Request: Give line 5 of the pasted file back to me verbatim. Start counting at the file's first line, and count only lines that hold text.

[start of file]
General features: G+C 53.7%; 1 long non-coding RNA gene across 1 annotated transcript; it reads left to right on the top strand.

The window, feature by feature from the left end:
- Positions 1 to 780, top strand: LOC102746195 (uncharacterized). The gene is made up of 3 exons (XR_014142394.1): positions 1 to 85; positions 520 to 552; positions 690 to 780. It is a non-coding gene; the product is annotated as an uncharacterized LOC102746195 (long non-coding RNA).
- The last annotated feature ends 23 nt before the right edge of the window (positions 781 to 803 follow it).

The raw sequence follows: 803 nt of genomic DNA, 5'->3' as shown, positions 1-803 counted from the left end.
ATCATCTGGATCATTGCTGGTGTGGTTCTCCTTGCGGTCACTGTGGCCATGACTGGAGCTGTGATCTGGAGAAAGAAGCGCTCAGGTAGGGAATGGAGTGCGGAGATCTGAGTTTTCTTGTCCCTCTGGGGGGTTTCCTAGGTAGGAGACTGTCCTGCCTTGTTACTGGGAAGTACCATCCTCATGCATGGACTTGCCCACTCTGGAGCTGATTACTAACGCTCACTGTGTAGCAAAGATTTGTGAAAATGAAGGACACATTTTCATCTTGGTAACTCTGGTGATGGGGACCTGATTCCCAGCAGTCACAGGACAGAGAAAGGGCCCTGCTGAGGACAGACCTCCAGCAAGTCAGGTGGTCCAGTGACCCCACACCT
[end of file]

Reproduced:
The raw sequence follows: 803 nt of genomic DNA, 5'->3' as shown, positions 1-803 counted from the left end.